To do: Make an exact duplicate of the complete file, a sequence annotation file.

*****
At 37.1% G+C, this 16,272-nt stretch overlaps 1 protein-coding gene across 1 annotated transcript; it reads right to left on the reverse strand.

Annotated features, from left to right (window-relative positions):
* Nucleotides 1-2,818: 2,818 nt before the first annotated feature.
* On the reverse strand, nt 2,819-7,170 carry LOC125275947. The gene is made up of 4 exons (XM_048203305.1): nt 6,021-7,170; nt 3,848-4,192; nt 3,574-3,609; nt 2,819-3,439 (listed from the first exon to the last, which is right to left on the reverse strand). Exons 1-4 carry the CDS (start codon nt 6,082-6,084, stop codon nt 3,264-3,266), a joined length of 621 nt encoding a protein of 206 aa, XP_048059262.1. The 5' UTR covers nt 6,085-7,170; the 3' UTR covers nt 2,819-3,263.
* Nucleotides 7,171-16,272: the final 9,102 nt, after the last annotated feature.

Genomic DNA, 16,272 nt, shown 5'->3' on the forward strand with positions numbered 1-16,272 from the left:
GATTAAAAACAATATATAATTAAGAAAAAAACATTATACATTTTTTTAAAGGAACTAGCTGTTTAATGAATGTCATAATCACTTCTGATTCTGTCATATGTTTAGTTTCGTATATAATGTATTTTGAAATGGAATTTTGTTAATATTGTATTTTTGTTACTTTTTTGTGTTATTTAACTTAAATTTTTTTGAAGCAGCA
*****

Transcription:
At 37.1% G+C, this 16,272-nt stretch overlaps 1 protein-coding gene across 1 annotated transcript; it reads right to left on the reverse strand.

Annotated features, from left to right (window-relative positions):
* Nucleotides 1-2,818: 2,818 nt before the first annotated feature.
* On the reverse strand, nt 2,819-7,170 carry LOC125275947. The gene is made up of 4 exons (XM_048203305.1): nt 6,021-7,170; nt 3,848-4,192; nt 3,574-3,609; nt 2,819-3,439 (listed from the first exon to the last, which is right to left on the reverse strand). Exons 1-4 carry the CDS (start codon nt 6,082-6,084, stop codon nt 3,264-3,266), a joined length of 621 nt encoding a protein of 206 aa, XP_048059262.1. The 5' UTR covers nt 6,085-7,170; the 3' UTR covers nt 2,819-3,263.
* Nucleotides 7,171-16,272: the final 9,102 nt, after the last annotated feature.

Genomic DNA, 16,272 nt, shown 5'->3' on the forward strand with positions numbered 1-16,272 from the left:
GATTAAAAACAATATATAATTAAGAAAAAAACATTATACATTTTTTTAAAGGAACTAGCTGTTTAATGAATGTCATAATCACTTCTGATTCTGTCATATGTTTAGTTTCGTATATAATGTATTTTGAAATGGAATTTTGTTAATATTGTATTTTTGTTACTTTTTTGTGTTATTTAACTTAAATTTTTTTGAAGCAGCA